In its first real enforcement action since Canada's
Anti-Spam Law ("CASL") came into force
on July 1, 2014, the Canadian Radio Television and
Telecommunications Commission (the
"CRTC"), announced on March 5, 2015 that
it had issued a Notice of Violation under CASL to Compu-Finder, a
business providing executive and management training services.
The CRTC alleges that Compu-Finder violated CASL by promoting
its training courses through commercial electronic messages
("CEMs") sent to recipients without
consent, some of which were additionally non-compliant by failing
to provide properly functioning unsubscribe mechanisms. In
analyzing complaints made to the Spam Reporting Centre, the CRTC
found that Compu-Finder accounted for 26% of all complaints
submitted within its industry sector.
The CRTC imposed a penalty of $1.1 million against Compu-Finder
for the four alleged violations that it investigated, and
Compu-Finder now has 30 days to provide written representations to
the CRTC in its defence, pay the fine or request an undertaking
(which is basically a negotiated settlement and may still involve a
fine). The release states that Compu-Finder "...flagrantly
violated the basic principles of the law..." by continuing to
send unsolicited CEMs after the law came into force to e-mail
addresses it located by "scouring websites" and notes
that "[c]omplaints submitted to the Spam Reporting Centre
clearly indicate that consumers didn't find Compu-Finder's
offerings relevant to them."
Every company that does business in Canada should have CASL
compliance on its radar, and ensuring that one has express or
implied consent, or an exemption, prior to sending out a CEM is
essential. In addition, there is required content that must be
included in every CEM such as properly identifying the sender, and
providing a functioning, no-cost, easily usable unsubscribe
There is a government-run website containing tips for
compliance, frequently asked questions and more (including the Spam
Reporting Centre that led to this notice of violation). The CRTC
has also published guidance in its Compliance and Enforcement
Information Bulletin CRTC 2014-326, dated June 19, 2014, entitled
"Guidelines to help businesses develop corporate
compliance programs" containing practical steps that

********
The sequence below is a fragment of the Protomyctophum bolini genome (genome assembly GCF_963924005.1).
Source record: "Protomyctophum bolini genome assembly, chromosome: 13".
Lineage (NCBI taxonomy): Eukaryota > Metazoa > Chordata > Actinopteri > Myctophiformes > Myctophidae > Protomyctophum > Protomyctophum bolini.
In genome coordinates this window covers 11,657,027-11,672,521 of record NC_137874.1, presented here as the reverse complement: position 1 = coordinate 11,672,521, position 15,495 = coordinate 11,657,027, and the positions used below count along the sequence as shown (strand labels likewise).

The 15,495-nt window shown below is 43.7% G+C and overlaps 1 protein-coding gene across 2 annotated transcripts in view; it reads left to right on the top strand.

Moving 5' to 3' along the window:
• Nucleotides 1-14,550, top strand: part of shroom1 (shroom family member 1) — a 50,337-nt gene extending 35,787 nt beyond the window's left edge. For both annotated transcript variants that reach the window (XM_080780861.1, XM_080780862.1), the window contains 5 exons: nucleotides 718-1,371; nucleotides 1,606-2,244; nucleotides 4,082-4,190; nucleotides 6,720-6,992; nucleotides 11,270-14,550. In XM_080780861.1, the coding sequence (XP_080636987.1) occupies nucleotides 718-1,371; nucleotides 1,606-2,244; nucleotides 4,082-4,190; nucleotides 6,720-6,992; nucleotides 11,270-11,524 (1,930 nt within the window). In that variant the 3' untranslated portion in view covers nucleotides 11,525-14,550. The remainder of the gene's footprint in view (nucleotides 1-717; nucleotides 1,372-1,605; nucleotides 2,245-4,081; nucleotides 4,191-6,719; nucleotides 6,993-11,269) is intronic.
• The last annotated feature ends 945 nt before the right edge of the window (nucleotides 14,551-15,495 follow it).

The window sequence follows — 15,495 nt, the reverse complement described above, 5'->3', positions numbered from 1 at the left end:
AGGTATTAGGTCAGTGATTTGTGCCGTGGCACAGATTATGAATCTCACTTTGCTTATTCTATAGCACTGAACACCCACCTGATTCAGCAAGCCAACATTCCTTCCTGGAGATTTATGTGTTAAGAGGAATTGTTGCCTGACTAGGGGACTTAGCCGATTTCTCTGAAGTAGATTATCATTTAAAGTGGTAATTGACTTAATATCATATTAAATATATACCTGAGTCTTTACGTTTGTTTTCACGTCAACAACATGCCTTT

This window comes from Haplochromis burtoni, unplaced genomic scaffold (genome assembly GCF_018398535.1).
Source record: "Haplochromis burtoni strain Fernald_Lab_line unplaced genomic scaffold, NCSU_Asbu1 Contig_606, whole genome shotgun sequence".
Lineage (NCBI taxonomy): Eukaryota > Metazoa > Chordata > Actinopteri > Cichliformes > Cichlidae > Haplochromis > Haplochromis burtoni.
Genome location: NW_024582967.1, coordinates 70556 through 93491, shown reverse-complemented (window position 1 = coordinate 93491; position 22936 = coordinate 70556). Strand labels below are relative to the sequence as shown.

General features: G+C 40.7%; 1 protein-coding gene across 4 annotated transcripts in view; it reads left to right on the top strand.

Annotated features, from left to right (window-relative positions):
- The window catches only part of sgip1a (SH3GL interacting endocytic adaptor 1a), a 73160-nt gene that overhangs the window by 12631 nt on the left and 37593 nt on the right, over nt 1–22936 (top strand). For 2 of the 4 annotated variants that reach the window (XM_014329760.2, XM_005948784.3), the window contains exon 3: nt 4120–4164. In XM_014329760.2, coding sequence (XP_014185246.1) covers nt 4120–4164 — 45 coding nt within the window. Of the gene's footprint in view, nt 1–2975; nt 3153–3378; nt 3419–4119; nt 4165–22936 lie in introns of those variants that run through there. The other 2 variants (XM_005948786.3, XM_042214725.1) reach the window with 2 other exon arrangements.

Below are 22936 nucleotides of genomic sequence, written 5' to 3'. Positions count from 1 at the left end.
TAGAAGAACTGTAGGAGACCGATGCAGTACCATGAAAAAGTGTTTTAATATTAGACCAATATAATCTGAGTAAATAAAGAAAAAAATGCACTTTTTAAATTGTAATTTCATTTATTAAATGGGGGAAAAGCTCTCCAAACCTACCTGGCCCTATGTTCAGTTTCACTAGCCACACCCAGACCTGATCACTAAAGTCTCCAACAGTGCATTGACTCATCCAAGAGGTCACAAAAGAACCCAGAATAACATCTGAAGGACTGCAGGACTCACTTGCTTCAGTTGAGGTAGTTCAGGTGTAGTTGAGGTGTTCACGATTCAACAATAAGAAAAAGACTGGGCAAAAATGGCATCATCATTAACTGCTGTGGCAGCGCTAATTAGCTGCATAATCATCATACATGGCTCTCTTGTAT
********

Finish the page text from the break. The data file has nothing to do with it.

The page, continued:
companies can take to develop, foster and implement a
A particular lesson from this instance relates to what is known
under CASL as the "business card rule", where a sender is
granted implied consent to send some messages if the recipient has
made known his or her electronic address (such as by putting it on
a website or a business card). By stating that "consumers
didn't find Compu-Finder's offerings relevant to
them", the CRTC's press release anticipates this defence.
It is important to remember that the "business card rule"
is not an unfettered exception opening up the inboxes of recipients
who give out their email addresses; instead, it can only be used
where the message is relevant to the recipient or his or her
duties, roles or functions (also, it does not exempt a sender from
informational or unsubscribe requirements).
The digital landscape has changed for conducting business in
Canada. With the CRTC clearly demonstrating that it will not
hesitate to seek fines that are meant to deter continued
non-compliance, businesses must a adopt CASL-compliant practices or
risk CRTC sanction.
The foregoing provides only an overview and does not
constitute legal advice. Readers are cautioned against making any
decisions based on this material alone. Rather, specific legal
advice should be obtained.
Under the Income Tax Act, the Employment Insurance Act, and the Excise Tax Act, a director of a corporation is jointly and severally liable for a corporation's failure to deduct and remit source deductions or GST.
Under the Income Tax Act, the Employment Insurance Act, the Canada Pension Plan Act and the Excise Tax Act, a director of a corporation is jointly and severally liable for a corporation's failure to deduct and remit source deductions.
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